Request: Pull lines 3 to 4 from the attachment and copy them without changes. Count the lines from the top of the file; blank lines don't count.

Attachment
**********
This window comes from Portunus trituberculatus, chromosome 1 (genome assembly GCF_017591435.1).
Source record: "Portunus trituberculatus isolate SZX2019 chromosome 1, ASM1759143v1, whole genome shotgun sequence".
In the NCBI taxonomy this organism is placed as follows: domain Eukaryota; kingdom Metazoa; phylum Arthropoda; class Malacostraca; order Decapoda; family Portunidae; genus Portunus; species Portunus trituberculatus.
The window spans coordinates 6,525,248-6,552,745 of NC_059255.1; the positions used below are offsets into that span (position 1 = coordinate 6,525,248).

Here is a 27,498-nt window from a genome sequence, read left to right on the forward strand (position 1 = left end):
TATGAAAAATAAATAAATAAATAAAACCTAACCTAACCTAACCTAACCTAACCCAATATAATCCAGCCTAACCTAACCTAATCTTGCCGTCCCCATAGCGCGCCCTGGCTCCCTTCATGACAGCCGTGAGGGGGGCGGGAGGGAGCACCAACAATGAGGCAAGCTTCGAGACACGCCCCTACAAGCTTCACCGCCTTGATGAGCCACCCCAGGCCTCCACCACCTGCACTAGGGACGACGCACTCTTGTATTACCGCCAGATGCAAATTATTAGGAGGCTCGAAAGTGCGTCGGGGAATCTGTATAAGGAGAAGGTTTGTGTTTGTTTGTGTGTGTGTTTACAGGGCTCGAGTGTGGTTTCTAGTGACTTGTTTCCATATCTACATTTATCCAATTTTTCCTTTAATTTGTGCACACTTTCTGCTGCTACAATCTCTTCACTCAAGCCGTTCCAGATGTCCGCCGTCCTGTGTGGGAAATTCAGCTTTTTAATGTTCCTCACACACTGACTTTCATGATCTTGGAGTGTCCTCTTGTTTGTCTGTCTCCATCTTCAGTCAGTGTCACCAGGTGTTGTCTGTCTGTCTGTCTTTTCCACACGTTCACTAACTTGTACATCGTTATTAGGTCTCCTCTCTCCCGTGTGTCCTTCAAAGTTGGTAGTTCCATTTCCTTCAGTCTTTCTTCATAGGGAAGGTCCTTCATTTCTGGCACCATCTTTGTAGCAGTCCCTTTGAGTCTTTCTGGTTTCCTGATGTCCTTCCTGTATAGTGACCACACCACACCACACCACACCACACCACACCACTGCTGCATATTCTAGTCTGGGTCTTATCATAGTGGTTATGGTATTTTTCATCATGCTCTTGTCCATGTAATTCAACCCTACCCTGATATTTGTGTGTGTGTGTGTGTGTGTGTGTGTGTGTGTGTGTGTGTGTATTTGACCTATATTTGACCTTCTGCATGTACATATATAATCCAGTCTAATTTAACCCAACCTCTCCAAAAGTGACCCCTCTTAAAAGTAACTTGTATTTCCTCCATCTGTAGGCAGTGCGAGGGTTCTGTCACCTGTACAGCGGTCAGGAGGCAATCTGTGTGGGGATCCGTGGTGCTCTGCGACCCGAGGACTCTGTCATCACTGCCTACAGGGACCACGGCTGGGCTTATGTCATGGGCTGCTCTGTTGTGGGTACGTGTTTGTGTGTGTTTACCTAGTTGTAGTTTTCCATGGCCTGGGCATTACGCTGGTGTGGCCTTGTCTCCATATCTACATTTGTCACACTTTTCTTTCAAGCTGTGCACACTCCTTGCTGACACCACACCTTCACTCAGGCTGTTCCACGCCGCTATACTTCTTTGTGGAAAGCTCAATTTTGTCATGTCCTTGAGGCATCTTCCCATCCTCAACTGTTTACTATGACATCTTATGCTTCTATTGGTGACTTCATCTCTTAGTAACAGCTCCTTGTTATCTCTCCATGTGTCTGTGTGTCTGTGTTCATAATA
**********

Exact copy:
In the NCBI taxonomy this organism is placed as follows: domain Eukaryota; kingdom Metazoa; phylum Arthropoda; class Malacostraca; order Decapoda; family Portunidae; genus Portunus; species Portunus trituberculatus.
The window spans coordinates 6,525,248-6,552,745 of NC_059255.1; the positions used below are offsets into that span (position 1 = coordinate 6,525,248).